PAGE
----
CZAAWE Resource Article

Of mice and men: Improved welfare through clinical ethology
Publication Type 
Journal Article
Year of publication 
2005
Authors 
Publication/Journal 
Applied Animal Behaviour Science
ISBN 
0168-1591
Abstract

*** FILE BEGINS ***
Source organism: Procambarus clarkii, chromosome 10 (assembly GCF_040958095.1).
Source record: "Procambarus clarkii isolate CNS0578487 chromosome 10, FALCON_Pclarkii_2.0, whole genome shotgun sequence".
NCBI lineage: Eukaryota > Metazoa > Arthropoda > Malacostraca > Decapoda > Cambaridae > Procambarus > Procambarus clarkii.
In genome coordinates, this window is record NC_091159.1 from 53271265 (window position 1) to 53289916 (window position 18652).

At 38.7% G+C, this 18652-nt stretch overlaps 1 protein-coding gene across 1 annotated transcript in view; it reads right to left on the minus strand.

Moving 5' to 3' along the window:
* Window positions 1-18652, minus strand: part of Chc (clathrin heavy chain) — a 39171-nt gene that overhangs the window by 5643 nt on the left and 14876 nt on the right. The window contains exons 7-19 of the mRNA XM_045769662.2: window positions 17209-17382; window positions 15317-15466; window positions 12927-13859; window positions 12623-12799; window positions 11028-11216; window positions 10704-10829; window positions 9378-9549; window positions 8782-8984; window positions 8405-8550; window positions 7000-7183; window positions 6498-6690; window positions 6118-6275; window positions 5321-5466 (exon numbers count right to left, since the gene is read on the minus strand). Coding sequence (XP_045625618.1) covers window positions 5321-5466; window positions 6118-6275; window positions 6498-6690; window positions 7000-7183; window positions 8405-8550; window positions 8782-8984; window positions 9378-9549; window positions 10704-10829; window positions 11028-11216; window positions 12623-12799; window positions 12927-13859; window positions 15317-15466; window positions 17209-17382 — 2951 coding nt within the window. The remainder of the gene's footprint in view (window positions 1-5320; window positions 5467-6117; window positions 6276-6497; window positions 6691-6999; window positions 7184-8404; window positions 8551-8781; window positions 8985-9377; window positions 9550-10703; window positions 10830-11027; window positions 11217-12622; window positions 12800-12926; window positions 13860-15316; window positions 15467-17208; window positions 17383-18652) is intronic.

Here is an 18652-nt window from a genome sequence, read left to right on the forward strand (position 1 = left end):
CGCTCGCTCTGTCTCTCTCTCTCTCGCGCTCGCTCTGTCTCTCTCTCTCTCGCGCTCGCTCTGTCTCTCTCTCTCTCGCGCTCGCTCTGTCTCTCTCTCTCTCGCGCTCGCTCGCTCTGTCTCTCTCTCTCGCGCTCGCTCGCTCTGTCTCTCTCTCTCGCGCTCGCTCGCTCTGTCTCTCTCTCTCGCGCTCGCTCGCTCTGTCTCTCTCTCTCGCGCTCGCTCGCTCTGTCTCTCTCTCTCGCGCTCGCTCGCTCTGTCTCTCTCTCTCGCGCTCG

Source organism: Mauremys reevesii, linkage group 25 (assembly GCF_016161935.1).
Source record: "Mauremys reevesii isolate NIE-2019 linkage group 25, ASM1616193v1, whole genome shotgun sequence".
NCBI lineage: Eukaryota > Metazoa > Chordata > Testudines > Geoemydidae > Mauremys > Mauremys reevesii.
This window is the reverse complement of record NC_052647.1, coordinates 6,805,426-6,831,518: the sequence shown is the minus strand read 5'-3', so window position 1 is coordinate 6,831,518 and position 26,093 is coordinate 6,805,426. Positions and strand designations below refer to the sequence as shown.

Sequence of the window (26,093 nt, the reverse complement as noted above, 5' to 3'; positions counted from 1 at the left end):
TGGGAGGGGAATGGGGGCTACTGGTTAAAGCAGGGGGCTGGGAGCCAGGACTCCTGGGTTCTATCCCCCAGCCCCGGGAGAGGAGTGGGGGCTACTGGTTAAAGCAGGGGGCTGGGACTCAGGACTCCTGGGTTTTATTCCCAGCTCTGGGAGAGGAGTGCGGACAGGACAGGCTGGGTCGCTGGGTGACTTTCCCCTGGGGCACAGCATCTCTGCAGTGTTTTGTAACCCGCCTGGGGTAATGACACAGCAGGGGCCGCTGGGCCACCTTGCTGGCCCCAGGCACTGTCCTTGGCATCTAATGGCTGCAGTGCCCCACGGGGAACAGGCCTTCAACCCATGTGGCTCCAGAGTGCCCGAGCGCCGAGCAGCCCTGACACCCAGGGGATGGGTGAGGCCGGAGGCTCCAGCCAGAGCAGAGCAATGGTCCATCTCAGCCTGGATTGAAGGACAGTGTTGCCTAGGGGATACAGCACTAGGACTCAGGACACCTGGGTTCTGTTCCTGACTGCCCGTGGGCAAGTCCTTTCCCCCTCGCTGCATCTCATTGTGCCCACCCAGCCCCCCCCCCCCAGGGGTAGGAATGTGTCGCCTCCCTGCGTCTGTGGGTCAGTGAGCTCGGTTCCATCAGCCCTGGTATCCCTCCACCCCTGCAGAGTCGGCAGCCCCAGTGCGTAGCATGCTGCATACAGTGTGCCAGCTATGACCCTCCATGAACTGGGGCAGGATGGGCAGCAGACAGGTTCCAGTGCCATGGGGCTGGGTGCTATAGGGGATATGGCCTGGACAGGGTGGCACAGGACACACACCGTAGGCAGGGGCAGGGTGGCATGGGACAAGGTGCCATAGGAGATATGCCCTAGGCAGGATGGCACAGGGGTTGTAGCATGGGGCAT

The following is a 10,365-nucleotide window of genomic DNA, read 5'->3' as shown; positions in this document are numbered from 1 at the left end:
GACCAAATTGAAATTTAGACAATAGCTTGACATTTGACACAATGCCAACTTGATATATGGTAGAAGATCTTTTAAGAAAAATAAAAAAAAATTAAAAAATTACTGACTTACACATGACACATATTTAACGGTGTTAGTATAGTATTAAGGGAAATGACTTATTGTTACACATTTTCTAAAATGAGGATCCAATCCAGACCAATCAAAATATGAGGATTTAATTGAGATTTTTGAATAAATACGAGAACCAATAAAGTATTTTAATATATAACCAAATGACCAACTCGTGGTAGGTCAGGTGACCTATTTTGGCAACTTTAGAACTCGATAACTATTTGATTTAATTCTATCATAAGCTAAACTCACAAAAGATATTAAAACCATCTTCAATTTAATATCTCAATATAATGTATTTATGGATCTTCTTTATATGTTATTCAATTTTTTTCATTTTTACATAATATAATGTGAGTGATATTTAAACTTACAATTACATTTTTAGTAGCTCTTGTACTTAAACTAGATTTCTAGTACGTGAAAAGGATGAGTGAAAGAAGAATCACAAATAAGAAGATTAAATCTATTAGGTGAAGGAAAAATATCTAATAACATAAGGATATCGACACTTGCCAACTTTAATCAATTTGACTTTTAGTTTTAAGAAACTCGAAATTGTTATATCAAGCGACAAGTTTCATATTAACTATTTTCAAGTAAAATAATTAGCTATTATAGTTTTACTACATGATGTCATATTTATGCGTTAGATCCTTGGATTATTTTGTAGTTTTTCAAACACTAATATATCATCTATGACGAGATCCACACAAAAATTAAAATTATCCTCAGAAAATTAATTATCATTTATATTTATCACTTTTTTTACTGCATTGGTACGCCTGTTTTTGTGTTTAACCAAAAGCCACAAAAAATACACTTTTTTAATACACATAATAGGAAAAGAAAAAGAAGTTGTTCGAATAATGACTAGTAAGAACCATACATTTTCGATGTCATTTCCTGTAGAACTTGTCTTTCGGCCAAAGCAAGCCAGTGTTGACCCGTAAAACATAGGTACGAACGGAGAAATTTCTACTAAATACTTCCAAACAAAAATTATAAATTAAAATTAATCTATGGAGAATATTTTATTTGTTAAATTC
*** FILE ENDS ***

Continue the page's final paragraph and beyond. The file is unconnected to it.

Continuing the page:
Just as health is characterized primarily by the absence of disease, welfare can be characterized partly by the absence of abnormal behaviour or behaviour problems. Consequently, just as treatment and prevention of disease improves health, treatment and prevention of behaviour problems can improve welfare. The purpose of developing a discipline termed [`]clinical ethology' is to apply the same procedures and principles used in medicine to the area of ethology. Briefly, these procedures consist of searching for specific symptoms of a disease, partly through a clinical examination and partly by conducting specific diagnostic tests, the results of which point to a specific diagnosis. Based on the diagnosis, suggestions for treatment as well as preventive measures are given. Application of clinical procedures to the treatment and prevention of behaviour problems reveals some areas that need improvement. One such area concerns the diagnostic process, i.e. the search for specific symptoms of the various problems through behaviour observations and behaviour tests. Another area concerns the treatment of behaviour problems, something that primarily is done in companion animals and in horses and less so in farm animals. A third area concerns the prevention of behaviour problems, an area that despite much attention still needs refinement, before exact recommendations can be given to the client. As many behaviour problems are related to the way people house and handle domestic animals, possibly the most important aspect of clinical ethology is its focus on the human-animal interaction, to subject this interaction to systematic investigation, and to include it both in the diagnostic, the therapeutic, and the preventive part of the clinical process. Developing a discipline of [`]clinical ethology' could (I) improve the welfare of domestic animals in a way that is perceived by animal owners as a professional help based on scientific knowledge and (II) stimulate ongoing research by emphasizing the therapeutic and preventive aspects of solving behaviour problems in farm and companion animals. In addition, such a development could (III) create new jobs for [`]behaviour practitioners'.